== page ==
The theory that the judgment of December 19,1975, was an appealable order is based upon the frequently cited case of Altschuler v. Altschuler (1948), 399 Ill. 559, 569-70, 78 N.E.2d 225. (See also Deckard v. Joiner (1970), 44 Ill. 2d 412, 416-17, 255 N.E. 2d 900; Oak Brook Bank v. Citation Cycle Co. (1977), 45 Ill. App. 3d 1053, 1056-57, 360 N.E.2d 458.) In their memorandum, counsel for defendants cite cases such as Ariola v. Nigro (1958), 13 Ill. 2d 200, 148 N.E.2d 787; Hanley v. Hanley (1958), 13 Ill. 2d 209, 148 N.E .2d 792; and Smith v. Hodge (1958), 13 Ill. 2d 197, 148 N.E.2d *202793. We have given consideration to these authorities in the light of the statement made in the Historical and Practice Notes to Supreme Court Rule 304 Ill. Ann. Stat., ch. 110A, par. 304 (Smith-Hurd 1968).) The authors there state that the rule established in Altschuler was “abrogated by the Supreme Court” in Ariola and Hanley. After careful consideration of this thought, we have concluded that we need not reach a decision of the problem. Regardless, of the result at which we might arrive, there is an additional factor which, in our opinion, prevents us from reviewing the judgment of December 19, 1975.

As shown, the judgment of June 1,1976, is admittedly final. The notice of appeal is directed solely to the judgment of June 1,1976, and the order on the section 41 relief entered June 28, 1976. The applicable rule regarding the notice of appeal provides that “[i]t shall specify the judgment or part thereof appealed from * * (Ill. Rev. Stat. 1975, ch. 110A, par. 303(c)(2).) The notice of appeal before us makes no mention of the separate judgment previously entered on December 19, 1975. It is limited solely to the judgment of June 1,1976, and the subsequent order of June 28,1976. The prayer for relief in the notice of appeal is expressly limited to these matters. This is a carefully and well-drafted notice of appeal. Counsel amended the notice to make sure that it reflected the signatures of all of the defendants who joined in the appeal. Apparently the appeal was thus advisedly and not inadvertently limited to the two orders entered in June 1976.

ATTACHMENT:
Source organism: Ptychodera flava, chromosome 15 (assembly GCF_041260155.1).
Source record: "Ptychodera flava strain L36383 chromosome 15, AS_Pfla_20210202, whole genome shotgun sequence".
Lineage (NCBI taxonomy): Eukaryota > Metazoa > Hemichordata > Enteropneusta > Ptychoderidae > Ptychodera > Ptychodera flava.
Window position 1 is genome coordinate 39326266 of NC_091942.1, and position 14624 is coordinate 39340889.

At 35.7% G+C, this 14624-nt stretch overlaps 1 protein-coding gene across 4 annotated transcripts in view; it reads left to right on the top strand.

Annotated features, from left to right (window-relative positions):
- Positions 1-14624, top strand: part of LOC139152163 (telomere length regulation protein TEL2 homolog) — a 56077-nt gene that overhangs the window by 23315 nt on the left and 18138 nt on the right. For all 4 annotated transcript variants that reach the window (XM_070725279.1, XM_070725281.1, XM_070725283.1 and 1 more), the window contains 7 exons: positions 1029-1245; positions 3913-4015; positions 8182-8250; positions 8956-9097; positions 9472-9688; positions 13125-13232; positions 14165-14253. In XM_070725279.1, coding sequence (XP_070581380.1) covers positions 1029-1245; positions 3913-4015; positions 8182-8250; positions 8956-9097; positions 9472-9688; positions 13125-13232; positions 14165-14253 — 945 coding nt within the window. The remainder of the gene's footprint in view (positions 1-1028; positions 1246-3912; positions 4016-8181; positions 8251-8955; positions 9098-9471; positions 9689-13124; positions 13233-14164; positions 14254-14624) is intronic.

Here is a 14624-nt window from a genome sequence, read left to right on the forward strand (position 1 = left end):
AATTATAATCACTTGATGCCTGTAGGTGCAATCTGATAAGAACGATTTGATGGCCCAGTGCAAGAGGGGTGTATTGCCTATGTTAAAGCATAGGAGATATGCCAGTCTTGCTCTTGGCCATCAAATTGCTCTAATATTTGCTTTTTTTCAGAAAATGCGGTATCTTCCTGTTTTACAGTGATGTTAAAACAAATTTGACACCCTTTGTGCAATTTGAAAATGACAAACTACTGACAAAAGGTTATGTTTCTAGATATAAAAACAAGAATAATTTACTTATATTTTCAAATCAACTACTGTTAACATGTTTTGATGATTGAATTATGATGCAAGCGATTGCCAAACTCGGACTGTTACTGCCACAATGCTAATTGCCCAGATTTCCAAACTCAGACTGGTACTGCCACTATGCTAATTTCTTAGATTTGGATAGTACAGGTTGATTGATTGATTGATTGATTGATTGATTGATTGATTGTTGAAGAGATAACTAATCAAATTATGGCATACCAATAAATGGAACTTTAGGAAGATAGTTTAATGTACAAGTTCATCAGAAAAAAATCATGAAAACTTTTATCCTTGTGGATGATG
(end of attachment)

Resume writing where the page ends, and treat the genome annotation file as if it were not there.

A number of cases decided by this court have pointed out the need for the notice of appeal to specify the judgment appealed from. In the case before us, we have complete omission from the notice of appeal of a separate and entirely independent judgment. It is our interpretation of the law of Illinois that in a situation of this type we lack jurisdiction to review the unspecified judgment on appeal. (See People v. Lowe (1975), 30 Ill. App. 3d 49, 51, 331 N.E.2d 639; Wells v. Kern (1975), 25 Ill. App. 3d 93, 99, 322 N.E.2d 496; People v. Harvey (1972), 5 Ill. App. 3d 499, 502, 285 N.E.2d 179, cert. denied (1973), 410 U.S. 983, 36 L. Ed. 2d 179, 93 S. Ct. 1504; and Scheffler v. Ringhofer (1966), 67 Ill. App. 2d 222, 224-25, 214 N.E.2d 575.) We will, therefore, proceed with a consideration of the points raised on appeal from the judgment orders of June 1, 1976, and June 28, 1976.


After entry of the judgment of December 19, 1975, and pursuant thereto, defendant, First Charter, filed a statement of account concerning the so-called Foster and Dee property involved in count II. On January 23, 1976, plaintiff filed objections to certain items in the account. After a *203hearing, the trial court entered judgment on June 1, 1976, in favor of plaintiff and against First Charter for *89,998.22.

The only issue on the accounting presented by defendants in their brief pertains to interest items requested by First Charter at the rate of 14 percent per annum on moneys it had advanced in the transaction. The trial court allowed First Charter interest at 5 percent per annum on all advances made by it to the joint venture. It is defendants’ theory, both in the trial court and in this court, that First Charter was entitled to recover interest at 14 percent per annum on moneys it advanced to the joint venture because during the period of time in question this rate would have been the usual and customary interest rate. The trial court rejected an offer of proof by First Charter of testimony by an experienced real estate expert concerning “what the interest rate would be” in a transaction of this type at the time in question. This expert testimony offered by First Charter would have been competent if there was evidence of an agreement for payment of interest at the usual and customary rate.

Under Illinois law, the parties to this case, as joint venturers, “stand in a fiduciary relationship to each other.” (Reese v. Melahn (1973), 53 Ill. 2d 508, 513, 292 N.E.2d 375.) The legal principles pertaining to the relations between partners govern joint ventures. (Baker Farmers Co. v. ASF Corp. (1975), 28 Ill. App. 3d 393, 395-96, 328 N.E.2d 369; Polikoff v. Levy (1971), 132 Ill. App. 2d 492, 498, 270 N.E.2d 540; State House Inn Corp. v. Polikoff (1967), 86 Ill. App. 2d 97, 101, 230 N.E.2d 283, appeal denied (1967), 37 Ill. 2d 626.) It has been the law of Illinois for many years that “interest cannot be recovered in the absence of a contract or a statutory provision.” (Gonzalez v. Danaher (1975), 30 Ill. App. 3d 992, 994, 332 N.E.2d 603, appeal denied (1975), 61 Ill. 2d 597.) There was no agreement between these parties regarding interest or the rate thereof. In fact, defendants have contested the very existence of the joint venture.